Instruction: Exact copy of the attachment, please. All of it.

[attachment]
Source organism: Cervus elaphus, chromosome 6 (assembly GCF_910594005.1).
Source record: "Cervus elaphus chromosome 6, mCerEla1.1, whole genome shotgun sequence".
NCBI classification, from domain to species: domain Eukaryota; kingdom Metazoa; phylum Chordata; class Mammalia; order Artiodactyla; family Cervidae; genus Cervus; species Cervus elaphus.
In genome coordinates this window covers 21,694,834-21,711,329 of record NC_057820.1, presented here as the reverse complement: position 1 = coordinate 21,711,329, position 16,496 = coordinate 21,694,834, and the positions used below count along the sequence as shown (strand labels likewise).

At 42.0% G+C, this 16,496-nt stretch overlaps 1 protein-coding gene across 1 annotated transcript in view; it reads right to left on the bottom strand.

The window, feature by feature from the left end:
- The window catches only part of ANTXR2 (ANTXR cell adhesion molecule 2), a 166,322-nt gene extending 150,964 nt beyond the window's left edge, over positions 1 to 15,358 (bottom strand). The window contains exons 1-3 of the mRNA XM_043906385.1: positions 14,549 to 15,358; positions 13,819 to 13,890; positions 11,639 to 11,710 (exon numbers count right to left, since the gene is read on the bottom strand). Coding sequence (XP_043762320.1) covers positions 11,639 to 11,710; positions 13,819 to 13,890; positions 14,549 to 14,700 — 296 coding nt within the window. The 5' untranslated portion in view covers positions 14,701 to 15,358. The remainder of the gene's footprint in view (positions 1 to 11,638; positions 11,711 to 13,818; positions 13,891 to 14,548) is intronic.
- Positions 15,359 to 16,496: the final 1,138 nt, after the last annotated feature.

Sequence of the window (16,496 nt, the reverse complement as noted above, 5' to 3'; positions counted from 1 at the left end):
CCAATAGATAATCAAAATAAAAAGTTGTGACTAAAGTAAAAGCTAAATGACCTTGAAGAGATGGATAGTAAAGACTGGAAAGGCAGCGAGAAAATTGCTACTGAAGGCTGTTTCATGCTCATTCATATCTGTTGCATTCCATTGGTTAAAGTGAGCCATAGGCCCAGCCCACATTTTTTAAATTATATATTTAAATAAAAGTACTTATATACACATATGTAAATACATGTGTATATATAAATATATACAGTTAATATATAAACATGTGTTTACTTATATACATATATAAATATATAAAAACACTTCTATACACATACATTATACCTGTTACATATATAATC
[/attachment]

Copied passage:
Source organism: Cervus elaphus, chromosome 6 (assembly GCF_910594005.1).
Source record: "Cervus elaphus chromosome 6, mCerEla1.1, whole genome shotgun sequence".
NCBI classification, from domain to species: domain Eukaryota; kingdom Metazoa; phylum Chordata; class Mammalia; order Artiodactyla; family Cervidae; genus Cervus; species Cervus elaphus.
In genome coordinates this window covers 21,694,834-21,711,329 of record NC_057820.1, presented here as the reverse complement: position 1 = coordinate 21,711,329, position 16,496 = coordinate 21,694,834, and the positions used below count along the sequence as shown (strand labels likewise).

At 42.0% G+C, this 16,496-nt stretch overlaps 1 protein-coding gene across 1 annotated transcript in view; it reads right to left on the bottom strand.

The window, feature by feature from the left end:
- The window catches only part of ANTXR2 (ANTXR cell adhesion molecule 2), a 166,322-nt gene extending 150,964 nt beyond the window's left edge, over positions 1 to 15,358 (bottom strand). The window contains exons 1-3 of the mRNA XM_043906385.1: positions 14,549 to 15,358; positions 13,819 to 13,890; positions 11,639 to 11,710 (exon numbers count right to left, since the gene is read on the bottom strand). Coding sequence (XP_043762320.1) covers positions 11,639 to 11,710; positions 13,819 to 13,890; positions 14,549 to 14,700 — 296 coding nt within the window. The 5' untranslated portion in view covers positions 14,701 to 15,358. The remainder of the gene's footprint in view (positions 1 to 11,638; positions 11,711 to 13,818; positions 13,891 to 14,548) is intronic.
- Positions 15,359 to 16,496: the final 1,138 nt, after the last annotated feature.

Sequence of the window (16,496 nt, the reverse complement as noted above, 5' to 3'; positions counted from 1 at the left end):
CCAATAGATAATCAAAATAAAAAGTTGTGACTAAAGTAAAAGCTAAATGACCTTGAAGAGATGGATAGTAAAGACTGGAAAGGCAGCGAGAAAATTGCTACTGAAGGCTGTTTCATGCTCATTCATATCTGTTGCATTCCATTGGTTAAAGTGAGCCATAGGCCCAGCCCACATTTTTTAAATTATATATTTAAATAAAAGTACTTATATACACATATGTAAATACATGTGTATATATAAATATATACAGTTAATATATAAACATGTGTTTACTTATATACATATATAAATATATAAAAACACTTCTATACACATACATTATACCTGTTACATATATAATC